I also left the industry a few years ago. I was with Toyota for four years but left for the same reasons as everyone else here. Primarily due to the amount of training needed to keep up with advancing technology. The average person just doesn't realize what must be known in order to diagnose electrical problems these days. You practically need a computer science and electrical engineering degree. Many cars especially luxury models can have 30 or more computers on board each governing different systems. The Prius alone has 39 computers! Good luck checking voltage values and resistances between hundreds of wires from point a to point b. They just don't pay enough for it.
By , January 26, 2015
I agree. I worked on cars for years and can completely understand what you mean. Warranty work is beyond poorly compensated and the dealerships do not help out. Many dealerships do not adequately train their techs by sending them to manufacturer's schooling (which the manufacturer does not charge for). I left, even though working on cars is really my passion.
By , January 26, 2015
Car dealerships carry the brunt of the blame for this. Starting in the eighties there has been a steady downward depression of tech wages. Techs years and years ago received 50% of the labor charge i.e. if the customer paid $300 for a water pump and it was $200 for the labor and $100 for the parts the tech would get 100, now only the best get over $25 most below $20, almost 40 years later. How much inflation has there been in that time? A national union would solve it but it'll never happen until then enjoy the last of the baby boomers who can fix cars.
By , January 26, 2015
I totally disagree, they are out there four types of Auto mechanics. 1- The dealership mechanic. Paid on flat rate were oldies got the best labor jobs and the Rockies only the warranty cheap jobs 2- The Traditional conventional auto repair shop mechanic, were the owner makes all the profit from parts and labor paying a salary to a mechanic on exchange for a license and insured place to work. 3- The auto part and mobile mechanic. The ones doesn’t have to pay taxes or licenses and there is no need for an accurate diagnostic because they will send you to the nearest auto repair shop to obtain one for free and then profit like a parasite from others hard work 4- The self-employed or 50/50 like me were after years of schools thousand on tools and years of experiences open our own shop or partner with someone to take care of the licensing paying of the bills, marketing and the other of doing the job, pay taxes and charge for then too. This is the best of all four because you not just have the opportunity to have hands on different cars every day but you are learning every day as you should. This option also generate the most amount on cash for every one involve and the most repeated client list There is no such a thing of shortest on good mechanics, like every other trade people come and go, some are no up for the challenges or never was something for them like the ones coming fascinated by the amount of money you can make. Good mechanics are out there just drive you neighborhood and you will find us. Ask for our credentials, we will be cheaper than a dealership, secure than a improviser and coffee will be on the house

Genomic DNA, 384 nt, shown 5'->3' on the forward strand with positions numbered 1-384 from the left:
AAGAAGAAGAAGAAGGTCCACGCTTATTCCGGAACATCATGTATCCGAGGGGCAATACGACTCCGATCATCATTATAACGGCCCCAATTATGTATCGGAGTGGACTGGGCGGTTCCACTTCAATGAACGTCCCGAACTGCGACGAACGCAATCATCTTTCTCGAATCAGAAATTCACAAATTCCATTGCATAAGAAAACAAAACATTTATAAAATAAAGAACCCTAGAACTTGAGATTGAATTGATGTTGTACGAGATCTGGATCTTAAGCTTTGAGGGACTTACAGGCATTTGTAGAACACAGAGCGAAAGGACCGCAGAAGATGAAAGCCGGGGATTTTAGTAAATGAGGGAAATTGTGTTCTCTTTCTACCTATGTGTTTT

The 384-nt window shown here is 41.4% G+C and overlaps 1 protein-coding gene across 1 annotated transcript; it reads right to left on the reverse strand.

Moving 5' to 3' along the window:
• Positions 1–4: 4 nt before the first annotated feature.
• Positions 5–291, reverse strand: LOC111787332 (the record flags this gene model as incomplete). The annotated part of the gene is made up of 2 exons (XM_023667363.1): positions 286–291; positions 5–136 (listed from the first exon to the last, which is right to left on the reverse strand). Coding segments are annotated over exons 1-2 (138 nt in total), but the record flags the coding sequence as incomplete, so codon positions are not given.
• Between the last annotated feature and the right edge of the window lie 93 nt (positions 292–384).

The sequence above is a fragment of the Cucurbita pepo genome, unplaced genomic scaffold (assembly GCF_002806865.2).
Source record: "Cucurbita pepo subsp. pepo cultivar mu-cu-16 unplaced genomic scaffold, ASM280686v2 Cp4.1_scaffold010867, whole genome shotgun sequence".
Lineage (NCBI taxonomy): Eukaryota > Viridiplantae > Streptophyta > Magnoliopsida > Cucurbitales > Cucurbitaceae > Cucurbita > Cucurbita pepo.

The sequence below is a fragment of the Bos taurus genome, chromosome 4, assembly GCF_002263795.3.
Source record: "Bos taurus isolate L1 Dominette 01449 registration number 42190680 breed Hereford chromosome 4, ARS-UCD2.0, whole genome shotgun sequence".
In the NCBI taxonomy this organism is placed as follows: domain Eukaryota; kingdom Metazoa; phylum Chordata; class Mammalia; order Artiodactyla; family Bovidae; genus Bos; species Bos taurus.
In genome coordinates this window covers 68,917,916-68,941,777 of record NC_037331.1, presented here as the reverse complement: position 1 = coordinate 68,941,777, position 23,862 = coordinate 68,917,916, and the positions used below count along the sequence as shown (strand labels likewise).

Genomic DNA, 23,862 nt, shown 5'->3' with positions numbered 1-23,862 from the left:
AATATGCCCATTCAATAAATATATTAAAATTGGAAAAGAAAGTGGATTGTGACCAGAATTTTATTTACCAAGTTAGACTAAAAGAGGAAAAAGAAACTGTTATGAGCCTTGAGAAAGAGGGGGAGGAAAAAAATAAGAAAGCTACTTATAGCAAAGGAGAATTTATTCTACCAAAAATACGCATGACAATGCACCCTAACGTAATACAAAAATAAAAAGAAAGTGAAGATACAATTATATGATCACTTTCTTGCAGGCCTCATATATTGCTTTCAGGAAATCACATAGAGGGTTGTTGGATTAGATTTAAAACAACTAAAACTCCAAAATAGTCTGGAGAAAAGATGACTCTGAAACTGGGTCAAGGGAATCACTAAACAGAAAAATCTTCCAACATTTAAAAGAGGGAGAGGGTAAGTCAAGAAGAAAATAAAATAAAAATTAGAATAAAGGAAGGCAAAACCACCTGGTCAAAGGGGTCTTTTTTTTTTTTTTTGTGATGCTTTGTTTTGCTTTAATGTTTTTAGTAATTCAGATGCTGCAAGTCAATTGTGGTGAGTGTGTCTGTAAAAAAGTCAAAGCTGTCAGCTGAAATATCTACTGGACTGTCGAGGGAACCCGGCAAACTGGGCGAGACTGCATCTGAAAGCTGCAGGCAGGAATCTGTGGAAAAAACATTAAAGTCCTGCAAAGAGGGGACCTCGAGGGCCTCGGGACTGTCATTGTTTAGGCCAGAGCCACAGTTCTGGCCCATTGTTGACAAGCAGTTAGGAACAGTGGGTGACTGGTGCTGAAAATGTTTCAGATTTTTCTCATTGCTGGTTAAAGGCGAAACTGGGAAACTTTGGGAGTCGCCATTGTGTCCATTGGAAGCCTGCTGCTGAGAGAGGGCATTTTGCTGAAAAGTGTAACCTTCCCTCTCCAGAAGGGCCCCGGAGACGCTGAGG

By , March 11, 2015
There is a sortage of skilled techicians because the industry has maximized FLSA exemption and poor "piece work" salary paradigms to convince those of us with excellent critical thinking skills to leave for more civilized work. There is no respect for work ethic, knowledge or education, just speed and willingness to work 6-7 days per week. Most companies can't afford or wont afford quality contributions to family health benefits, or a meaningful 401K contribution, and think that technicians don't deserve a reliabe salary, but merceneary pay of "flat rate", thus, we are not loyal or committed, and are leaving to pursue more reasonbable avenues. The industry is now left with lube techs doing the "simple maintenance work" bcause there is some fantasy being shared in dealership management that all the work is mantenance, not skilled work. Enjoy your industry,we'll be over here watching and laughing!
By , March 21, 2015
Been turning wrenches for 36 years now. There is no doubt that the industry is getting harder, if not impossible to stay in. I've been in ag and fleet service most of my career and the way the employers are squeezing the last ounce of productivity out of the tech by cutting time allowances for virtually every job amounts to a pay cut. 40% or more of my time is running down complex electrical and electronic issues, that, if you haven't seen it before, always run over allowed. I dare anyone who is not in this industry to look at a modern vehicle wiring schematic ( many vehicles have 50, 60 pages or more) and tell us we don't deserve better compensation. The electrical systems can be a real nightmare anymore and mistakes can be very costly. Even static electricity can fry an expensive component. I would not recommend this vocation to anyone. I used to love what I do but I have grown to hate it. 5 years at the most and I am done.
By , October 18, 2015